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Mountain Agriculture in Gilgit-Baltistan- II

Mountain Agriculture in Gilgit-Baltistan- II (Published in The Nation dated  August 1, 2002)



As far s agriculture department is concerned, the same is reportedly engaged in supplying certified-pest-free potato seed for cultivation in collaboration with the ‘seed certification department’ Gilgit. As emanating from a report published here recently, they have established a number of stores all across the region – in places like Gilgit, Skardu, Ghizer, Chilas and Gojal. The seeds as they claim, are supplied at subsidized rates to the farmers.The current research work as they assert, would soon get broadened when deck are cleared for building more such ‘Complexes’ in Skardu, Ghizer, Chilas which tremendously be profitable for giving a genuine boost to ‘mountain farming’.

According to an estimate, potato cultivation across the country is being made over an area of one lac hectares (20 lac kanals) for which 30 ton potato seed is needed annually.

Since the potato produced in the plains is said to be often pest-laden, the government was constrained all along in the past, to spend a colossal two billion in foreign exchange on the import of potato from Holland every year.

This was regardless of the fact this imported potato too, was not wholly pest-free either. Given this, it is a very happy augury the respective government department in collaboration with leading nongovernmental organizations (NGOs) has been able to cater to the growing demand of pest-free seed domestically.The present potential as they say, is around five thousand ton compared to mere four thousand ton used to be imported from Holland for seeding purposes. This is in addition to the hugely marketed quantum of seventy thousand ton meant for home-consumption.

Leaving the fore-going aside, there are much more prospects of increasing fruit yield in this region. As brought out by a regional weekly, there exist 42 fruit nurseries across the region which supply fruit saplings to the farmers. This is in addition to a number of such nurseries established by the Agha Khan Rural Support Programme (AKRSP).A number of programmes were introduced in the past to cater to the growing demand for fodder as well. These repaid well but nonetheless, still much more is required to be done in the field for doing away with the deficiency.It would be a sheer injustice not to make any mention of the ongoing flurry of activity on the part of the nongovernmental organizations -NGO sector - the pioneering AKRSP that has been contributing a lot in terms of mobilizing the rural masses and creating awareness among them.It is this organization which successfully persuaded and motivated the rural communities aiming at a switch-over from the primitive or traditional ‘mountain farming’ to the modern one, during the last two decades. What signifies these hectic endeavours is the success attained in helping the rural communities and increasing their income.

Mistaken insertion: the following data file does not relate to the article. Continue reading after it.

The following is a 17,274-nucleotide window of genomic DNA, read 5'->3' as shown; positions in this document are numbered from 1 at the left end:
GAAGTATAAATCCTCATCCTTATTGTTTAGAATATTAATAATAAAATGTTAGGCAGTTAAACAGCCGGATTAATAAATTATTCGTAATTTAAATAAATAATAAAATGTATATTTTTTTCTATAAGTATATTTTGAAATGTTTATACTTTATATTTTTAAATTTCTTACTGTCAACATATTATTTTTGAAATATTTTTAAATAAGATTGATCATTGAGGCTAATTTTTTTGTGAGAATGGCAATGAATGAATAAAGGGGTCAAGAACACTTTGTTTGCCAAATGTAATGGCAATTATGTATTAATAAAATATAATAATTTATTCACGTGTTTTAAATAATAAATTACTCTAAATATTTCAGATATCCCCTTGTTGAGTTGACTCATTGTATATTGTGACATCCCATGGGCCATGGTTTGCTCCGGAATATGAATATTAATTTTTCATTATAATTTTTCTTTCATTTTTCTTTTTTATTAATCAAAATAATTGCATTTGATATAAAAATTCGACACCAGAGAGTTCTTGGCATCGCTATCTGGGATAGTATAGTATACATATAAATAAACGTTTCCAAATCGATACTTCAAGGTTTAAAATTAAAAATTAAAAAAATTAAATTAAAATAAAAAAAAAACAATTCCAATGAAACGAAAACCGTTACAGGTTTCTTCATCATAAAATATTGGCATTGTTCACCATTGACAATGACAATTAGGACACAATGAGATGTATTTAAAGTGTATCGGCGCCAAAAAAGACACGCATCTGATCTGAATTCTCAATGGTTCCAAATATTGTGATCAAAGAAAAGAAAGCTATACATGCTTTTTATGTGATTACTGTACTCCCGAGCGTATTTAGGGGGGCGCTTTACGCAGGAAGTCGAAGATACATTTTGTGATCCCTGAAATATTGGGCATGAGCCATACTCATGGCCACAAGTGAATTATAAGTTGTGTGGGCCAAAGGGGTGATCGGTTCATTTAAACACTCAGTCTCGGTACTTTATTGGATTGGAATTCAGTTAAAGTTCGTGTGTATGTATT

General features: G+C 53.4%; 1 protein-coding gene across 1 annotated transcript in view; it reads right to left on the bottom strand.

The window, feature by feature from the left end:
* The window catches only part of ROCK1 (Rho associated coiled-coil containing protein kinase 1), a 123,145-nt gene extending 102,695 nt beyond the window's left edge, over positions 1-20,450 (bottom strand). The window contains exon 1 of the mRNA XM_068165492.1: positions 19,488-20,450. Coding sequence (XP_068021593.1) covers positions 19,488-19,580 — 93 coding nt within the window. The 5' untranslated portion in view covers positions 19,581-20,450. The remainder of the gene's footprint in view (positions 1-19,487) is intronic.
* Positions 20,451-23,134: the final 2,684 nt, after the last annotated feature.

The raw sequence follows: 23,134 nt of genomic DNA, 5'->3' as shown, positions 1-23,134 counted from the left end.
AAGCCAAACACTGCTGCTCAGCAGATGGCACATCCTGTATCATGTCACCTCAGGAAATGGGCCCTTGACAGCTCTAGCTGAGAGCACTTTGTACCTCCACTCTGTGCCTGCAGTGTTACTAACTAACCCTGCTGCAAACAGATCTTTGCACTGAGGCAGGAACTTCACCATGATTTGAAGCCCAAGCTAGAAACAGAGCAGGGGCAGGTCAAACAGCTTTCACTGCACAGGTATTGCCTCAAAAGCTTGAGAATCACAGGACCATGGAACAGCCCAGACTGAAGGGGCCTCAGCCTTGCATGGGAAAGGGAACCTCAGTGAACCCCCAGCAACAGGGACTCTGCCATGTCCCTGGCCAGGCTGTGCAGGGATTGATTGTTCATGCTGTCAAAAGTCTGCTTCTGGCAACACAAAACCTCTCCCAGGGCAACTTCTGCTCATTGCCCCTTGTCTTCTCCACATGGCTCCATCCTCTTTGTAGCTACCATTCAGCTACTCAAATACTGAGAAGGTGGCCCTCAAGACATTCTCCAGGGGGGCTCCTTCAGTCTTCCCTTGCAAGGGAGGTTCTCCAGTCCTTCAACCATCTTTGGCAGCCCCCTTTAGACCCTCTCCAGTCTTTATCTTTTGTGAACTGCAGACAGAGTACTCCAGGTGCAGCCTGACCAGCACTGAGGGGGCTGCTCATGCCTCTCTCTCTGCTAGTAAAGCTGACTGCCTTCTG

There can also be no denying the fact that livestock breeding and mountain farming inexorably work in tandem in the life of the mountain communities. Given this, paying heeds to one while discarding the other cannot at all bring about any prosperous socio-economic change. Alive to these imperatives, the respective department as well the AKRSP, have been responsive by introducing innovative techniques for giving a boost to livestock and poultry development in the region.

The department animal husbandry, Gilgit as apprised Dr Ghulam Abbas - has introduced a woolly goat (angora) in the area with a number of he-goats given to various communities. The prospective ‘crossing’ as they maintain, would bring about a gradual change and the people would be in a position to replace their herds as envisaged by the scheme. Such a breed when get popularized here would be greatly instrumental in income generation of the livestock-breeders.

But since a very limited number of such goats were supplied to the communities, efforts must be made to procure a sizable flock for distribution among the communities.

The other experiment of milch-sheep too, is quite encouraging but nonetheless, these too are required to be supplied in an increased number if at all the targets set are to be made achievable.

This scribe very well remembers when the department of animal husbandry here first introduced the woolly goat some two and a half decades ago exactly in the same manner as remains the case with the present breed. Sadly, this maiden experiment yielded no tangible results perhaps because the respective departmental authorities utterly failed to monitor the progress obviously with a nonchalance.

Care is therefore, to be taken to the effect that this time round the department gets constantly in touch with the respective communities to whom these have been entrusted in order to monitor effectively the results associated with acclimatization or otherwise of the goats and whether or not the projected breeding is going on satisfactorily.

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